Sweet Movie Movie Review
The film he directed that year, Sweet Movie, stands as one of the most bizarre examples of what a moderately successful nut job can do with a camera and a budget -- a poorly received cautionary tale to filmmakers who get too full of themselves. (Indeed, Makevejev obviously got some flak for this one -- the film was banned in at least a few countries, and the man would not make another movie for seven years.)
What Sweet Movie is "about" is almost impossible to put into words. I'll try, but you won't believe me... Carole Laure stars as the winner of the Miss Virginity World Contest, the prize being marriage to a Texas tycoon (John Vernon, Dean Wormer from Animal House). The tycoon takes her home, imprisoning her in a giant milk bottle, urinating on her on their wedding night. She escapes to France -- folded up in a suitcase, no less -- where she encounters a musician named El Macho -- at the Eiffel Tower, natch. El Macho ends up leaving her in the care of a radical therapy commune (a real group (at least at the time) called the Therapie-Komune) whose grotesque antics center around infantilism: food fights, breast suckling, public urination, shitting contests, and plenty of general violence to leaves Laure looking stunned -- at least before she is dunked into a vat of chocolate. And believe me, this much male nudity you've neverseen.
I told you you wouldn't believe me.
A parallel story gets much less screen time but is far less offensive, involving a semi-crazed female riverboat captain who takes a sailor aboard her boat, only later revealing its odious cargo.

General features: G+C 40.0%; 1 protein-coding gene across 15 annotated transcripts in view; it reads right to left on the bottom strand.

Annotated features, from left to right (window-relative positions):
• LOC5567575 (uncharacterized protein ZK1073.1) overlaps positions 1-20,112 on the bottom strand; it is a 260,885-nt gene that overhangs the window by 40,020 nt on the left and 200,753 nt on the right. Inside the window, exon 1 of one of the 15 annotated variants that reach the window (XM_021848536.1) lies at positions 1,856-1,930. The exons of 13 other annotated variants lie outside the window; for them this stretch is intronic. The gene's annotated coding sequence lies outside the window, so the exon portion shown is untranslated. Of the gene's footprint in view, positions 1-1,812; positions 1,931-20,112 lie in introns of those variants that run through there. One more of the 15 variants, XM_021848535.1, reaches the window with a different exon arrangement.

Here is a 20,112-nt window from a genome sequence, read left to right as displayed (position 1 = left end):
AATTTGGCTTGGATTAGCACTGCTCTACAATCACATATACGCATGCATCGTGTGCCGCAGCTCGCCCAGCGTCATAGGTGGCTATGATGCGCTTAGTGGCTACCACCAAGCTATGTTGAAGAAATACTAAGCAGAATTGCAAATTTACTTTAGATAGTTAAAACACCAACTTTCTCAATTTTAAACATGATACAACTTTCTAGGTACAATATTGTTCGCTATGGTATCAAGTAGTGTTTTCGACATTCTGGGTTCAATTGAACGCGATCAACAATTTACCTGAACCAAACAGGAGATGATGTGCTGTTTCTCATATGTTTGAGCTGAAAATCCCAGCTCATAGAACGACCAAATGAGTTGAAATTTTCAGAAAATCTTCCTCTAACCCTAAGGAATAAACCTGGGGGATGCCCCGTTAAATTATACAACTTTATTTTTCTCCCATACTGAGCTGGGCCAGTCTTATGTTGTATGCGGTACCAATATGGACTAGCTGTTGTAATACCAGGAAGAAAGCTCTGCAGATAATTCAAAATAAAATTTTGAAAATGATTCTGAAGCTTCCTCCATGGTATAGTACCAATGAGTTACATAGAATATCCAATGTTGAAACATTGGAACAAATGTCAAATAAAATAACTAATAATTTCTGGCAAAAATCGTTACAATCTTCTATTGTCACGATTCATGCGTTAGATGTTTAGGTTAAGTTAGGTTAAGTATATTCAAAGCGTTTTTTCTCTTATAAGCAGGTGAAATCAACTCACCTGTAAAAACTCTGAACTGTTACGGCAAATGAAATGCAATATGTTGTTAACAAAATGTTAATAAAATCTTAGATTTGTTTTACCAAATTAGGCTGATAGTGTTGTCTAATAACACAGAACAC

While Sweet Movie initially recalls the early work of Terry Gilliam, David Lynch, and even Lars von Trier, it inevitably degenerates into something Charles Manson might have produced. There is no story. There are no characters. There is no quality in the filmmaking. There's nothing here except 99 minutes of celluloid intended to get you riled up -- if you're a fetishist, it will get you sexually excited. If you're relatively normal, it will make you hit stop on the VCR, then rewind, then eject, then you will get in your car and drive down to the video store to demand a refund.
Cinema buffs may take pity on Makevejev and his self-indulgence, and I tend to give him the benefit of the doubt here -- maybe he's pushing the limits of free speech or something similarly noble. I can give him a star for that. But is the film "the most beautiful film on sexual politics I've ever seen," as Jack Nicholson shills on the video box? Hardly. Remember, Jack was probably high when he said that.
Vengeance is sweet.